(Id.)

         Section 122.183(a) says Customs will not grant a security clearance “to any person whose access to the Customs security area will, in the judgment of the port director, endanger the revenue or the security of the area or pose an unacceptable risk to public health, interest or safety, national security, or aviation safety.” It then lists specific examples of bases for denial, including “a disqualifying offense committed by the applicant.” Id. An “applicant commits a disqualifying offense if the applicant has been convicted of . . . or has committed any act or omission involving” a disqualifying offense. Id. One of the listed disqualifying offenses is any “violation of a U.S. immigration law.” Id. § 122.183(a)(4)(xxxiv).

         Rodriguez retained counsel to handle an administrative appeal. (Doc. 17 at 6, ¶ 27.) His attorney tried to identify a statute that Rodriguez could have violated. (Doc. 1-3.) He argued in the appeal letter that no statute applied because there was no evidence or probable cause to think the travel with friends was in furtherance of an immigration offense by his friend. There was no basis to think Rodriguez had the mens rea to have committed any crime. (See Id. at 1-2.)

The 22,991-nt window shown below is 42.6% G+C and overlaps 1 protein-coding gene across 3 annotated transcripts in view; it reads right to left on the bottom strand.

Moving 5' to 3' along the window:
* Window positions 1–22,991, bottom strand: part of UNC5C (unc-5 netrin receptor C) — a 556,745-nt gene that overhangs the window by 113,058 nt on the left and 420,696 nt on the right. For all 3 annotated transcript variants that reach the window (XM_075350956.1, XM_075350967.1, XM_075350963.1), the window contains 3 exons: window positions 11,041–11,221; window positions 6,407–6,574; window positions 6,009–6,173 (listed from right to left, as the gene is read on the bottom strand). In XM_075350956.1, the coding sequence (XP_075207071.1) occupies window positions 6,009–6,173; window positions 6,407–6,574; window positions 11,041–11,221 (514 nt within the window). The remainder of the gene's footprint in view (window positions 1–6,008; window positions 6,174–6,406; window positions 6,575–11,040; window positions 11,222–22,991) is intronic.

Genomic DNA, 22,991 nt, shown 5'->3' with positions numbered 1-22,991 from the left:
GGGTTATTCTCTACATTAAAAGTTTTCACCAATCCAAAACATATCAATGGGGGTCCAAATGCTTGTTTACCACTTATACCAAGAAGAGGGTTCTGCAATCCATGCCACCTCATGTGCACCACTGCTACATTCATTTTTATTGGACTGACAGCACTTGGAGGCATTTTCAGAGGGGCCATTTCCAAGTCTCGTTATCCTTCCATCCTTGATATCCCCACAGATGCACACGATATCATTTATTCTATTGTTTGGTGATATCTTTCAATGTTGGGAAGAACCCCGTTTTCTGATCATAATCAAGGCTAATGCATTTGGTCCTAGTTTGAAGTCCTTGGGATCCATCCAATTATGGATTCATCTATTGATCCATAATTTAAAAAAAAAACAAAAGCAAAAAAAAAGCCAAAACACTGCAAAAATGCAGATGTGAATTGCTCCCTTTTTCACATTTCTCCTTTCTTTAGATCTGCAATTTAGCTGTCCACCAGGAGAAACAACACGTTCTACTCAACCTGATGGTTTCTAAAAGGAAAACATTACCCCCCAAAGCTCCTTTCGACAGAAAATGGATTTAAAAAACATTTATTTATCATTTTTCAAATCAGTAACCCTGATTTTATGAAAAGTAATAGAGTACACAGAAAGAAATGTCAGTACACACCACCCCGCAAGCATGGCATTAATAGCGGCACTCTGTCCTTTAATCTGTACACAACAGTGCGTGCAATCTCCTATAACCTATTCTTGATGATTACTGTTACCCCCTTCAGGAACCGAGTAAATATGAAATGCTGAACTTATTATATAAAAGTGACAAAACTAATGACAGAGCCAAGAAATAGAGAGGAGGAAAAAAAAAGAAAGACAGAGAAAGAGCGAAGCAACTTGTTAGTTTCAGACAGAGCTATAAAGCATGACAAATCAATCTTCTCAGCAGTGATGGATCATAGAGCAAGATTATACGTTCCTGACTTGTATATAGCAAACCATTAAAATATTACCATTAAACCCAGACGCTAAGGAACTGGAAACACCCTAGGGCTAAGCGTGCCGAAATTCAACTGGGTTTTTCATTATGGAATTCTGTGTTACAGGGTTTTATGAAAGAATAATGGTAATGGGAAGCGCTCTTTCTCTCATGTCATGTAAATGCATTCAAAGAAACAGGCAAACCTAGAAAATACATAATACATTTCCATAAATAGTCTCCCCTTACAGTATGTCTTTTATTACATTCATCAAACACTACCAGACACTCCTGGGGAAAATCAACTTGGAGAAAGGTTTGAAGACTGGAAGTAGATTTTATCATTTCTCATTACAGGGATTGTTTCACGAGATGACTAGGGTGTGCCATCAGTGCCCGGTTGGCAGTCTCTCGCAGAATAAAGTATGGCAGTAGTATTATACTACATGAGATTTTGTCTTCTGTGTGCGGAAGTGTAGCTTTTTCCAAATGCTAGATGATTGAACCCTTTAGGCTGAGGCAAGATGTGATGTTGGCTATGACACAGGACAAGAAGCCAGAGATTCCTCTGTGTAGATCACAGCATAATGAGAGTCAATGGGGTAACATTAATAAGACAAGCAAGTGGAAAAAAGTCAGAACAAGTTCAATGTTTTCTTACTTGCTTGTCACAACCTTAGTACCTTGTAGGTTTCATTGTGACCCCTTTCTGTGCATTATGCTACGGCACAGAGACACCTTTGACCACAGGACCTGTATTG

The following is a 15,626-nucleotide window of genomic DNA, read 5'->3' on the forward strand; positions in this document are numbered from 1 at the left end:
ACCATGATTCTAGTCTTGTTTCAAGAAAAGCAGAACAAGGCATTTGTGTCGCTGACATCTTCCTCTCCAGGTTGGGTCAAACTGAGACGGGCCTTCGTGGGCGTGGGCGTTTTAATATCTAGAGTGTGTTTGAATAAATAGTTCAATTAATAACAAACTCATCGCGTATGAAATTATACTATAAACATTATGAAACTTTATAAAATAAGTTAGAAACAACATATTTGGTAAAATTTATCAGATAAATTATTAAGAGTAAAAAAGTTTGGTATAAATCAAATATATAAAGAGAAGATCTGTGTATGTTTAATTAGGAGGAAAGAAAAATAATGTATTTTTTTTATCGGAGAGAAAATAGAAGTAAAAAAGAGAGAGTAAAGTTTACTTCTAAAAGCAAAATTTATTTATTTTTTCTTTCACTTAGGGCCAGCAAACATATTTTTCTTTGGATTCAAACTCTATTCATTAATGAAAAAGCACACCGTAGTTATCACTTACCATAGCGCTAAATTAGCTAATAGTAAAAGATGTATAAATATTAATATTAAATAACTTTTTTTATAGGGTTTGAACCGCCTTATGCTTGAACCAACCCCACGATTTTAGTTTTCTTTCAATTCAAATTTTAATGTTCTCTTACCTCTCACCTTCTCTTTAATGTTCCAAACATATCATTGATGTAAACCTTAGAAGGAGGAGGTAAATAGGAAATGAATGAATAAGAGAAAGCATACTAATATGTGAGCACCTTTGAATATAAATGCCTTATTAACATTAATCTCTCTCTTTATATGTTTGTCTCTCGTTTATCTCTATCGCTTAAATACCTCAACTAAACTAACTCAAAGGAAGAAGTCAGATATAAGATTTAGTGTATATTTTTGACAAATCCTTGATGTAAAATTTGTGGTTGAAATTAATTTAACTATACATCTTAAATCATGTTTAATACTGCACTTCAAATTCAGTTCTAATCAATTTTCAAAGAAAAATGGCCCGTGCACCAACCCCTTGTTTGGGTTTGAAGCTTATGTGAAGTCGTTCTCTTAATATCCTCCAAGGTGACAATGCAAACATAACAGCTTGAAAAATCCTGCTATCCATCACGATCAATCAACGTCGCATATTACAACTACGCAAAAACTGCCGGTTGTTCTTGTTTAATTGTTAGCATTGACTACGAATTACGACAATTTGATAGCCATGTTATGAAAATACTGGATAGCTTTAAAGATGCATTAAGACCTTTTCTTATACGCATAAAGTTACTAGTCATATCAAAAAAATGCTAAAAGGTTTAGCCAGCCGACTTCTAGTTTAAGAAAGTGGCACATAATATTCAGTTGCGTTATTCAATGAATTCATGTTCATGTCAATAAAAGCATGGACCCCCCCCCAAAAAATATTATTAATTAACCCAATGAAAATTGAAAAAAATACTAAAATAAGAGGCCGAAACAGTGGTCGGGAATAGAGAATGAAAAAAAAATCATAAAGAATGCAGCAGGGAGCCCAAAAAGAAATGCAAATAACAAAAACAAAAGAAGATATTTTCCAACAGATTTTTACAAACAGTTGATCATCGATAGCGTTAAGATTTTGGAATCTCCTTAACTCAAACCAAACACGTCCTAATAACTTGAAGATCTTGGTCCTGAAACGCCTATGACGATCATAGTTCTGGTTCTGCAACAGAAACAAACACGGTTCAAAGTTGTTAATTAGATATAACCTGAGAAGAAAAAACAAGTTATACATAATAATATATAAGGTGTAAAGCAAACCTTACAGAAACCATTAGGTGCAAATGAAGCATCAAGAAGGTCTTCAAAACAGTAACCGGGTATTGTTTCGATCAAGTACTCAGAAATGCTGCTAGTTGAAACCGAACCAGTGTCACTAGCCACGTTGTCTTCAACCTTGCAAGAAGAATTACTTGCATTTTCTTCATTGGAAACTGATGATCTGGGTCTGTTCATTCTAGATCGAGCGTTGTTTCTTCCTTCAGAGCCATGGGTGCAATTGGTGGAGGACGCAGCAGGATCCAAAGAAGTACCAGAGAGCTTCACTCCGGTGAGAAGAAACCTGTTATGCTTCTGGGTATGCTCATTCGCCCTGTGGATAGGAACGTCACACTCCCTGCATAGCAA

The Acting Port Director, Jason West (“West”), denied Rodriguez's appeal on October 7, 2016. (Doc. 1-4.) He “decided, within my discretion, ” that granting Rodriguez “access to [Customs] Security areas” would, in the conclusory language of the regulations, “endanger the revenue or the security of the area or pose an unacceptable risk to public health, interest or safety, national security or aviation safety.” (Id.) His letter parroted the words of the regulation but still did not say what law Rodriguez had violated. (See id.)

         On his further appeal, Rodriguez submitted a three-page, single-spaced letter that developed earlier arguments and added new ones, including that the refusal to consider the facts and arguments presented was an abuse of discretion. It could also be taken as a demand that the agency exercise discretion. (Doc. 1-5.)

         In a three-sentence letter, the Director of Field Operations denied the appeal with no explanation: